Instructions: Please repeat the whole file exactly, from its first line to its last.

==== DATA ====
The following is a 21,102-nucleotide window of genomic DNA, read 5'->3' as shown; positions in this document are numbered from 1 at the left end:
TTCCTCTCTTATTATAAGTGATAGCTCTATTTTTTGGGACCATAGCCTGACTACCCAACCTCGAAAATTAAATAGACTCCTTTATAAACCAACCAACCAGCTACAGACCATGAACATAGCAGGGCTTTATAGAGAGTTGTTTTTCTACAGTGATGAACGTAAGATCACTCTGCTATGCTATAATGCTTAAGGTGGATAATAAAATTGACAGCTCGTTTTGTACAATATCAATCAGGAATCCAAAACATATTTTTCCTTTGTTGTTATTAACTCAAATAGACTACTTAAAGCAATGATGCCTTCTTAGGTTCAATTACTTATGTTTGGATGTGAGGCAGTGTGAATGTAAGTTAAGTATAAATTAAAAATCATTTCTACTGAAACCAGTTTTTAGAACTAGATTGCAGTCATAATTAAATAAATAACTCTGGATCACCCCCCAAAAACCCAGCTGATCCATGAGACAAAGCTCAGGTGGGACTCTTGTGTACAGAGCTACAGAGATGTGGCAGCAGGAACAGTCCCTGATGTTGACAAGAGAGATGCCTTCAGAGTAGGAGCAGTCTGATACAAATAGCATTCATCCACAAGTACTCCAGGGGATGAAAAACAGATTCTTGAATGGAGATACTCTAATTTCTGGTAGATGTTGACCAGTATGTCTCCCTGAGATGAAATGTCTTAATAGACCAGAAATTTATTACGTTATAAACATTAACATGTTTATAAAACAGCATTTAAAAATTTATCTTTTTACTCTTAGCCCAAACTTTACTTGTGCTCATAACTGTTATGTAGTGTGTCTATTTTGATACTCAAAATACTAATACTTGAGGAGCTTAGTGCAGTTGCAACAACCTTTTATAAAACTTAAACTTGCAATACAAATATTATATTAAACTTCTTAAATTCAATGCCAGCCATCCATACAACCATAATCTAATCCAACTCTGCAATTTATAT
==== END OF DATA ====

The following is a 21,102-nucleotide window of genomic DNA, read 5'->3' as shown; positions in this document are numbered from 1 at the left end:
TTCCTCTCTTATTATAAGTGATAGCTCTATTTTTTGGGACCATAGCCTGACTACCCAACCTCGAAAATTAAATAGACTCCTTTATAAACCAACCAACCAGCTACAGACCATGAACATAGCAGGGCTTTATAGAGAGTTGTTTTTCTACAGTGATGAACGTAAGATCACTCTGCTATGCTATAATGCTTAAGGTGGATAATAAAATTGACAGCTCGTTTTGTACAATATCAATCAGGAATCCAAAACATATTTTTCCTTTGTTGTTATTAACTCAAATAGACTACTTAAAGCAATGATGCCTTCTTAGGTTCAATTACTTATGTTTGGATGTGAGGCAGTGTGAATGTAAGTTAAGTATAAATTAAAAATCATTTCTACTGAAACCAGTTTTTAGAACTAGATTGCAGTCATAATTAAATAAATAACTCTGGATCACCCCCCAAAAACCCAGCTGATCCATGAGACAAAGCTCAGGTGGGACTCTTGTGTACAGAGCTACAGAGATGTGGCAGCAGGAACAGTCCCTGATGTTGACAAGAGAGATGCCTTCAGAGTAGGAGCAGTCTGATACAAATAGCATTCATCCACAAGTACTCCAGGGGATGAAAAACAGATTCTTGAATGGAGATACTCTAATTTCTGGTAGATGTTGACCAGTATGTCTCCCTGAGATGAAATGTCTTAATAGACCAGAAATTTATTACGTTATAAACATTAACATGTTTATAAAACAGCATTTAAAAATTTATCTTTTTACTCTTAGCCCAAACTTTACTTGTGCTCATAACTGTTATGTAGTGTGTCTATTTTGATACTCAAAATACTAATACTTGAGGAGCTTAGTGCAGTTGCAACAACCTTTTATAAAACTTAAACTTGCAATACAAATATTATATTAAACTTCTTAAATTCAATGCCAGCCATCCATACAACCATAATCTAATCCAACTCTGCAATTTATAT